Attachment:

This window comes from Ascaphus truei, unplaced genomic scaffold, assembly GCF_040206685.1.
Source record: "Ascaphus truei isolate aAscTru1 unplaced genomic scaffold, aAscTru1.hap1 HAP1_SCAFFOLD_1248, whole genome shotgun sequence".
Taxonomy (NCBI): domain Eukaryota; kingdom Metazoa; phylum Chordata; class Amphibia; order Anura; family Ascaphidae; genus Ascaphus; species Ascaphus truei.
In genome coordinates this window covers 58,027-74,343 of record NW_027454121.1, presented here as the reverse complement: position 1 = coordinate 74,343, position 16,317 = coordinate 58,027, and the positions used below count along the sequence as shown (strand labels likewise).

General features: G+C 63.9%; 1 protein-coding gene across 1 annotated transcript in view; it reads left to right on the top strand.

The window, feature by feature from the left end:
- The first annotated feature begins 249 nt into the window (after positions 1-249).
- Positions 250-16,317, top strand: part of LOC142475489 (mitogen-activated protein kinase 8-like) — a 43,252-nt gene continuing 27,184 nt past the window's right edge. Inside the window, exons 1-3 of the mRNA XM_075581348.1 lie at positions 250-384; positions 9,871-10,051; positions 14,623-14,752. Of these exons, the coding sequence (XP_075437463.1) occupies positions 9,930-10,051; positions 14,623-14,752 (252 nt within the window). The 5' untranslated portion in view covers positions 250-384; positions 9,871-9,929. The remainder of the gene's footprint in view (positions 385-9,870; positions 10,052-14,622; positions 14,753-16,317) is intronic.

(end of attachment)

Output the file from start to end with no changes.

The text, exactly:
This window comes from Ascaphus truei, unplaced genomic scaffold, assembly GCF_040206685.1.
Source record: "Ascaphus truei isolate aAscTru1 unplaced genomic scaffold, aAscTru1.hap1 HAP1_SCAFFOLD_1248, whole genome shotgun sequence".
Taxonomy (NCBI): domain Eukaryota; kingdom Metazoa; phylum Chordata; class Amphibia; order Anura; family Ascaphidae; genus Ascaphus; species Ascaphus truei.
In genome coordinates this window covers 58,027-74,343 of record NW_027454121.1, presented here as the reverse complement: position 1 = coordinate 74,343, position 16,317 = coordinate 58,027, and the positions used below count along the sequence as shown (strand labels likewise).

General features: G+C 63.9%; 1 protein-coding gene across 1 annotated transcript in view; it reads left to right on the top strand.

The window, feature by feature from the left end:
- The first annotated feature begins 249 nt into the window (after positions 1-249).
- Positions 250-16,317, top strand: part of LOC142475489 (mitogen-activated protein kinase 8-like) — a 43,252-nt gene continuing 27,184 nt past the window's right edge. Inside the window, exons 1-3 of the mRNA XM_075581348.1 lie at positions 250-384; positions 9,871-10,051; positions 14,623-14,752. Of these exons, the coding sequence (XP_075437463.1) occupies positions 9,930-10,051; positions 14,623-14,752 (252 nt within the window). The 5' untranslated portion in view covers positions 250-384; positions 9,871-9,929. The remainder of the gene's footprint in view (positions 385-9,870; positions 10,052-14,622; positions 14,753-16,317) is intronic.